Oops: C-4 on Loudoun School Bus Belonged to CIA

By Danielle Nadler, Norman K. Styer and Renss Greene

The Central Intelligence Agency has claimed responsibility for the C-4 explosive found on a Loudoun County school bus Wednesday morning.

The CIA announced in a press release that a CIA K-9 unit accidentally left the plastic explosive in the bus after a training exercise at Briar Woods High School during spring break last week. The CIA has said it has taken “immediate steps to strengthen inventory and control procedures in its K-9 program” to prevent such an incident from happening again.

[Read the CIA’s full statement here.]

The C-4 was found on a school bus during a routine inspection Wednesday morning, triggering a response that included K-9 sweeps, a bomb squad, and a police lock down of the area for much of Wednesday.

Loudoun County Sheriff's Office deputies search the scene Wednesday morning. (Renss Greene/Loudoun Now)
Loudoun County Sheriff’s Office deputies search the scene Wednesday morning. (Renss Greene/Loudoun Now)

According to Loudoun County schools Public Information Officer Wayde Byard, the bus transported students on Monday and Tuesday before the county discovered the leftover explosives. The bus transported 26 students from Pinebrook and Buffalo Trail elementary schools and Rock Ridge High School. The school system has attempted to contact affected families.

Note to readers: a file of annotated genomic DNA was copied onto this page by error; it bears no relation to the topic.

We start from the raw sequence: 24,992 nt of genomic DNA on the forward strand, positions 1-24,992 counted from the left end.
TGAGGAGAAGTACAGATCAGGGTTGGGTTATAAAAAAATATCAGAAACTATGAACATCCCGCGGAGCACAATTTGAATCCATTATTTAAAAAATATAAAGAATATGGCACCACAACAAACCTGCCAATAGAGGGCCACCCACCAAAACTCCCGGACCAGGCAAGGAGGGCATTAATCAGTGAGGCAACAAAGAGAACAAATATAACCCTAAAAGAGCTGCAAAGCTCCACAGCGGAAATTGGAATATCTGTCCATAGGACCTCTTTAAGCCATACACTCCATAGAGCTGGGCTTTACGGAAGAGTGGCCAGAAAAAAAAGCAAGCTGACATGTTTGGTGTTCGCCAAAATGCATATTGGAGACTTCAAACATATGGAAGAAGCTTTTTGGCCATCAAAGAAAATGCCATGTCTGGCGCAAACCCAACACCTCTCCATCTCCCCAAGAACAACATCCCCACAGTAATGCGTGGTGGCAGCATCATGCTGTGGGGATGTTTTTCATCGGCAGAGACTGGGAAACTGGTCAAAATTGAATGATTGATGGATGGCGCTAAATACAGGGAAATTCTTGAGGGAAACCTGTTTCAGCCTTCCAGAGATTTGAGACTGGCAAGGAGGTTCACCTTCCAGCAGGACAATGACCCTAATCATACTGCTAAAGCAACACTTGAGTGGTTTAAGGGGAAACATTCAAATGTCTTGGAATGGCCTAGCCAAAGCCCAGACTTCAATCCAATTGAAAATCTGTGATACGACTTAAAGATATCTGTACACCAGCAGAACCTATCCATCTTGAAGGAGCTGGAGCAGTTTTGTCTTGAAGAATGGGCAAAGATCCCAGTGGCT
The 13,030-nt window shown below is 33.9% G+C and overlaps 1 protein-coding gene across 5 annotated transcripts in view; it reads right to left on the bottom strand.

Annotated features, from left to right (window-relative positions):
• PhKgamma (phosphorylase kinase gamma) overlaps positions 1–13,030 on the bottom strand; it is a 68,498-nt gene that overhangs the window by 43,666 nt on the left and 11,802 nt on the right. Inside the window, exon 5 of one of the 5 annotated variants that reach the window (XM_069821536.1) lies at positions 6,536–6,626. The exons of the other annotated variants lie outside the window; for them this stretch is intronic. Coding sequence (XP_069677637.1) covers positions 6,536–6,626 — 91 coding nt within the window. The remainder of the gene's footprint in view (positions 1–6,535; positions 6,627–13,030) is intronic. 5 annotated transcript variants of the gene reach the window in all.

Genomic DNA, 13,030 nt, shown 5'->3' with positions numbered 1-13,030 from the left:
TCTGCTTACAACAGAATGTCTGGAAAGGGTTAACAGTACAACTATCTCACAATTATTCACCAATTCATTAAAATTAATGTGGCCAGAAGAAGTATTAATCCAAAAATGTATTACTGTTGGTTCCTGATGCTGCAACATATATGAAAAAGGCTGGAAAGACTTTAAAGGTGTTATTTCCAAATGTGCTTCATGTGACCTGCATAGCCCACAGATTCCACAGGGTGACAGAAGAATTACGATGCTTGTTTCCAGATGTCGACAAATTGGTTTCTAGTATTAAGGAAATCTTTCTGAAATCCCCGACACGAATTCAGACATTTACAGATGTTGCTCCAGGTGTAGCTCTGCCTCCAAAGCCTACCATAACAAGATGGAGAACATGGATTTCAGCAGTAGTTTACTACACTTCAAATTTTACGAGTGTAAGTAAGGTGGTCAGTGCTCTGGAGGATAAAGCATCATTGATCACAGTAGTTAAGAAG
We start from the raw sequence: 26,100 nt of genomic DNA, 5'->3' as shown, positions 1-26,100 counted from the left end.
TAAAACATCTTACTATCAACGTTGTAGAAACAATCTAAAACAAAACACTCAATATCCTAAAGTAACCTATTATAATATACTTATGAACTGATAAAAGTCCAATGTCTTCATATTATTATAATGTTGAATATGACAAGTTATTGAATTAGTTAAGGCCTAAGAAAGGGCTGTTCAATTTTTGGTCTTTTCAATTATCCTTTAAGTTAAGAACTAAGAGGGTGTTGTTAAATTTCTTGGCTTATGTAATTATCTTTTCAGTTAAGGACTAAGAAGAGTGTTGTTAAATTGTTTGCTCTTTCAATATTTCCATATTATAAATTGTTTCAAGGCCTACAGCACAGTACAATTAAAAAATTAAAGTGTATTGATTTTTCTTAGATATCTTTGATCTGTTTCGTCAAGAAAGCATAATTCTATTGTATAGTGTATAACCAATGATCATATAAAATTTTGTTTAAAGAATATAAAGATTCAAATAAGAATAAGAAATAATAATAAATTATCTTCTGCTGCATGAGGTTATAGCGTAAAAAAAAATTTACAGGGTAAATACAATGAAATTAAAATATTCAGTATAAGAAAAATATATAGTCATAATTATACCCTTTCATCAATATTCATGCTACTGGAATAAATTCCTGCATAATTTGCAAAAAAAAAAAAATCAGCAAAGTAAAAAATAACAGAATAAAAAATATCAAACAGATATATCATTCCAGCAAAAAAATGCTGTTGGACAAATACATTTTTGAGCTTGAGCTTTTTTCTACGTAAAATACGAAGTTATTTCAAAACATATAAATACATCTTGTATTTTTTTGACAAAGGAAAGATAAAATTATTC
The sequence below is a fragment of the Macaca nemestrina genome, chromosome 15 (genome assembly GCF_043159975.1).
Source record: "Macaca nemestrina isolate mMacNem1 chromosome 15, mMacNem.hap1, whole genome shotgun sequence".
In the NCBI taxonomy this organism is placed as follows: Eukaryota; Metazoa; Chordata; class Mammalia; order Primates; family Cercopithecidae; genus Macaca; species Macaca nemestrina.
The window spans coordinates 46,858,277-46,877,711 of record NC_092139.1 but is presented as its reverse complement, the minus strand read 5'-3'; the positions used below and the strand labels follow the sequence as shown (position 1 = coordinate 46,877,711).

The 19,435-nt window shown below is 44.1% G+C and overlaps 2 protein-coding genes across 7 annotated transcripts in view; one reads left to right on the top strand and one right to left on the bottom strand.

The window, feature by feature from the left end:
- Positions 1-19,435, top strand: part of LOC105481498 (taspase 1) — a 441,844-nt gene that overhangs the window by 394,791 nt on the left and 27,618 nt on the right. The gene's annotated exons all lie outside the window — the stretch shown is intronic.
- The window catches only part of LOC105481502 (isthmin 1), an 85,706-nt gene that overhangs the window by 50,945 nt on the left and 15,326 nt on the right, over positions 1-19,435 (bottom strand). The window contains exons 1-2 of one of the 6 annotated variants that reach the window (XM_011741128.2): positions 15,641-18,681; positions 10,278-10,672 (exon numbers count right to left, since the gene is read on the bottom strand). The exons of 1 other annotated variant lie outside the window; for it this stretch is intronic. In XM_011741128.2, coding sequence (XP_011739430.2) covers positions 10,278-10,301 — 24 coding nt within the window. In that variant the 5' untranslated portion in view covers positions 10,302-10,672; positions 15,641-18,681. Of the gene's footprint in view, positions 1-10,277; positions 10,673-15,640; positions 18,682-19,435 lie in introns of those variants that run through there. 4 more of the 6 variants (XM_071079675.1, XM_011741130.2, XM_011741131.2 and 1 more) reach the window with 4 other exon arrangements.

Byard said there was no detonator attached, and the material could not be detonated by normal activity. C-4 will only explode when subjected to a combination of extreme heat and a shockwave caused by a detonator.

The Loudoun County Sheriff’s Office and the Loudoun County Fire Marshal announced that this particular training program has been suspended pending a thorough review of all procedures.

The C-4 was located inside the engine compartment of a bus. According to a county press release, the material appeared to have come dislodged from a container and fallen into the engine compartment, and was not recovered after training.

County and school leaders have said the CIA needs to be more careful, and school board member Beth Huck (At Large) said the school system should reexamine the policy that gives agencies permission to use its facilities for training.

“If that’s something that we allow on occasion, regardless of how often, we need to have procedures in place to make sure the buses and schools are safe before they’re used again,” she said. “It sounds like that didn’t happen.”

Supervisor Koran T. Saines (D-Sterling) commended the school system’s mechanics for spotting the C-4 and immediately notifying law enforcement, and said it was “shocking” it happened.

“I hope they update their policies and their procedures and do a better job, because that’s just a little alarming,” Saines said.